Funless Family Guy

By BRIAN JOSEPHS
On February 26, 2012

  • The bonds that head coach Reggie Witherspoon creates with his players helps them while they’re at UB and beyond. Clinton Hodnett /// The Spectrum

The numbers from Family Guy's last few season premiers have a very unfortunate, but understandable trend.

Season 10's premier, "Lottery Fever," had only 7.69 million U.S. viewers when the episode aired last September. This was the lowest audience it had since the show was revived from cancelation, despite the fact that these numbers have been continually dropping in the last three seasons.

Ratings don't always correlate with quality, but I'd have to argue that's the case for Family Guy.

Other critics would argue that Family Guy's quality has been low since its revival in 2005. That's false, as there are some classic moments to be found in the later seasons – the critique of the FCC ("PTV"), Stewie beating down Brian for his money ("Patriot Games"), and the excellent "Road to…" episodes.

However, those highlights are from seasons four through six. The truly brilliant moments that made Family Guy one of the best animated series of all time become scarce as it gets to the later seasons.

Perhaps the decline can be placed on the show's new emphasis on plot and social commentary. The focus would've been all well and good if it was actually well-executed. Instead, we get unoriginal, predictable episodes.

Let's take "Lottery Fever," for instance. The episode has Peter winning the lottery and losing his fortune after bouts of binge spending and obnoxious behavior.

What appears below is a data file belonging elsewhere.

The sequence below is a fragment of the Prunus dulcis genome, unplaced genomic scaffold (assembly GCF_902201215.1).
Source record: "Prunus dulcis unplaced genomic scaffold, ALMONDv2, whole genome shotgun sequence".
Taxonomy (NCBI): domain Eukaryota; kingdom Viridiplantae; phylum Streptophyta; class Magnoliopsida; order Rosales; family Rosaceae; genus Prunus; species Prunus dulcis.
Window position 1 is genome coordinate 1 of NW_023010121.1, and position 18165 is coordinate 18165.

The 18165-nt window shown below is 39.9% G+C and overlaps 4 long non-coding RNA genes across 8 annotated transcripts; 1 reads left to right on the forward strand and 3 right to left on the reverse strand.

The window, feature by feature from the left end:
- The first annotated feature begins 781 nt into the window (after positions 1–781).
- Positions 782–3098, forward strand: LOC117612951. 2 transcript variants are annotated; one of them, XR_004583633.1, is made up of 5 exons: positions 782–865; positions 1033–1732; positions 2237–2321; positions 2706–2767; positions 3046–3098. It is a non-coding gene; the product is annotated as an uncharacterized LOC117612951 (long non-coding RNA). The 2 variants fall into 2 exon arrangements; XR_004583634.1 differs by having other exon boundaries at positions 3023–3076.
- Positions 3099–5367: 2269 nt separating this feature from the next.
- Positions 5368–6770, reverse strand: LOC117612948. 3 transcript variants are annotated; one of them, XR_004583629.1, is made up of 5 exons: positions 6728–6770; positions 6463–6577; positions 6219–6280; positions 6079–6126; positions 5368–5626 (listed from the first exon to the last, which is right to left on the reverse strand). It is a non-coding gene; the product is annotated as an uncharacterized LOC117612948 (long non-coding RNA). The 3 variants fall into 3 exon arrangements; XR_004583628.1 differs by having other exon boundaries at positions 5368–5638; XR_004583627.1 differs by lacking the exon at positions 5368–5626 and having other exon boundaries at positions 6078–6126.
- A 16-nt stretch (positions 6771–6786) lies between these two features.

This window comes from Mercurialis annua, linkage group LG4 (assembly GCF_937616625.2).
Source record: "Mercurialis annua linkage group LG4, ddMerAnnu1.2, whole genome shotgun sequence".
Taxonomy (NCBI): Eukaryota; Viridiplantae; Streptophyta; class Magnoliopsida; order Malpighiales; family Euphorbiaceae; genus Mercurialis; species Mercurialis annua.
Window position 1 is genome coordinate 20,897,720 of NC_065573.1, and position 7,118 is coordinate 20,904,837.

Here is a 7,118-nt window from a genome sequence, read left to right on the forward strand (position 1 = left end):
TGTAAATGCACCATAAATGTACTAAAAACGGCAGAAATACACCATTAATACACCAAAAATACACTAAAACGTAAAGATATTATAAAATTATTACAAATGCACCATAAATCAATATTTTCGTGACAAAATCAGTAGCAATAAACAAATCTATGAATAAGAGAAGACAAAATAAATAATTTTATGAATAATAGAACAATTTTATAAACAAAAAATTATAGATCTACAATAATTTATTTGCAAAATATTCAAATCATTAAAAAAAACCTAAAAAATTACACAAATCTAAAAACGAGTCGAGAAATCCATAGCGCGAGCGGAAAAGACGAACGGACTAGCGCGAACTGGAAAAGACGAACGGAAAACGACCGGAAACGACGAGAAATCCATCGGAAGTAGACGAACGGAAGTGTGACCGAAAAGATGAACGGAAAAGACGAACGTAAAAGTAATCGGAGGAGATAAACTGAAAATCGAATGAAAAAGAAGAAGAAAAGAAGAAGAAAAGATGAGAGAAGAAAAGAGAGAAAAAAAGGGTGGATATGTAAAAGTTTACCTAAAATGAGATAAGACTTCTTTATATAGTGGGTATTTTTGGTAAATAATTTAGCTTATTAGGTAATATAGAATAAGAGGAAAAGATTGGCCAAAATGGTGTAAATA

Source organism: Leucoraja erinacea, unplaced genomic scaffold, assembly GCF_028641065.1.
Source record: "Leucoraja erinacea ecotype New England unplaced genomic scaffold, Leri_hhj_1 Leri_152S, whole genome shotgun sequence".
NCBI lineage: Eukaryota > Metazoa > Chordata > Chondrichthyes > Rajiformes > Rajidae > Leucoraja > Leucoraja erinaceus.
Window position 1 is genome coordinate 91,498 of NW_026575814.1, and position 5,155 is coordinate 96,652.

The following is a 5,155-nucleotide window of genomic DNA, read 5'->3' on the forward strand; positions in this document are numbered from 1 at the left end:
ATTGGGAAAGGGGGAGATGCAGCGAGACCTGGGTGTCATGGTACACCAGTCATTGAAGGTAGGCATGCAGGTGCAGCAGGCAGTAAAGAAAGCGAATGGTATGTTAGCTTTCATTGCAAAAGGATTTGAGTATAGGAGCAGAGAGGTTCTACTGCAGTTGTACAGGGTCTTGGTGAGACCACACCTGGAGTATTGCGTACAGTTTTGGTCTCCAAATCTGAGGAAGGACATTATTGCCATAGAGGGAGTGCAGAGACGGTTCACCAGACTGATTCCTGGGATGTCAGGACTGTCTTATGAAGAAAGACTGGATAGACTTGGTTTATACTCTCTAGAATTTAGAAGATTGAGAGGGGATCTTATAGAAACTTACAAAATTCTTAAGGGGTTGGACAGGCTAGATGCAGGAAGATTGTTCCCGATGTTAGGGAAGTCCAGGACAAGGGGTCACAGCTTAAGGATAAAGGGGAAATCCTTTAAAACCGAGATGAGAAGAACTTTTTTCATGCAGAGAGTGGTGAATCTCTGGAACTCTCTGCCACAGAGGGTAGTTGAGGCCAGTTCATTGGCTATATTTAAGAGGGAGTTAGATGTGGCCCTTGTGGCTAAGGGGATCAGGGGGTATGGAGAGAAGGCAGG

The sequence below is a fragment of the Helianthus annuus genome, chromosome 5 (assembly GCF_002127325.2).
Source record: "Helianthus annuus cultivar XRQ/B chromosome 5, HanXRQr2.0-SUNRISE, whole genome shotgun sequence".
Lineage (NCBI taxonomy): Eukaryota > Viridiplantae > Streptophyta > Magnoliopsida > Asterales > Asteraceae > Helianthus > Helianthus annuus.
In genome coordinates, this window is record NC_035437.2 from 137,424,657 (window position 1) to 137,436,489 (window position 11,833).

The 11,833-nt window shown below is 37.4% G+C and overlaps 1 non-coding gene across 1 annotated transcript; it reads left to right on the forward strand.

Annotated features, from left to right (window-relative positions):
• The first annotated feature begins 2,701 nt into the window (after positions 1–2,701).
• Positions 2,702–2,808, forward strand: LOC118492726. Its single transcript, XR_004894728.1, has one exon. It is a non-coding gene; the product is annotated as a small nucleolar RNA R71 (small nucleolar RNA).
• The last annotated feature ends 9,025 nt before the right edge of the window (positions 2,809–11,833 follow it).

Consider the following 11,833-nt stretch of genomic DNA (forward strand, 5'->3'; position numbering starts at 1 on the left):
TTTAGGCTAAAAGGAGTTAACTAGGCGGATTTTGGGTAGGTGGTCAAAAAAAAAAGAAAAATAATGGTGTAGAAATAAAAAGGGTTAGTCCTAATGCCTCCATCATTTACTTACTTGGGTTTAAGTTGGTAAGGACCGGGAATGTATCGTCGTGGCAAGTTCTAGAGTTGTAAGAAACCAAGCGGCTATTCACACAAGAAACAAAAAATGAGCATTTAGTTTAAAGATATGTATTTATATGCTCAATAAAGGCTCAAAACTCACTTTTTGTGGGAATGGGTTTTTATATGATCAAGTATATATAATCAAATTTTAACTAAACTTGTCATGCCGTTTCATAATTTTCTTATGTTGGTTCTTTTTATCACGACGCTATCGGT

Sounds familiar? Peter was in a very similar situation in Season two's "Peter, Peter, Caviar Eater," where his family inherits a mansion and, of course, loses it all due Peter's typical buffoonery.

It's clear that "Lottery Fever's" plot was derivative, but it's important to note that it was executed much better in season two. "Peter, Peter, Caviar Eater" had some genuinely funny moments (the "This House is Freakin' Sweet" musical segment is a classic) while "Lottery Fever" was just stale. The effects of Quagmire's penis enlargement pump are far more grotesque than actually humorous.

Plus, as soon as Peter got the lottery jackpot, the audience should already know what Peter's foolish characteristics would get him. This brings about another problem with the current Family Guy – the characterization.

Seth McFarlane's creation has been on air for more than 10 years, so America already knows what to expect from these characters. Consequently, when the show starts to rely on character-based jokes, it always falls flat.

Meg, the butt of all the family's jokes, is a prime example. The series constantly reiterates how much of the outcast she is. But the constant Meg jokes just do not get any funnier. When she finally retaliates in this season's "Seahorse Seashell Party," you get the mundane "it's about time" feeling rather than the shock the scene was supposed to invoke.

Then there's Stewie's transformation from a murderous child to a slightly violent homosexual. The character change was one of the main criticisms for pre-cancelation fans, but it works in some cases (season eight's "Brian & Stewie" and season nine's "The Big Bang Theory").

But at the same time, the shift in Stewie's character provides some of the series' most wasteful moments. The Stewie-centric "Baby Not on Board" is one of Family Guy's worst episodes because it ruins an opportunity to put one of the series' most recognized character in some truly funny moments and shows 22 minutes of senseless, unimaginative dialogue.

However, the biggest problem with Family Guy is its humor. There are some laughs to be had here and there, but a number of the jokes are uninspired. There used to be a time where the jokes would be joyfully discussed the day after the airing of each episode, but those days are gone.

Maybe Family Guy has passed its prime after 10 seasons, much like other shows (The Simpsons) have done in the past. I doubt this is the case. There are more avenues this series can explore. It's just a matter of exploring the right ones.

Email: brian.josephs@ubspectrum.com


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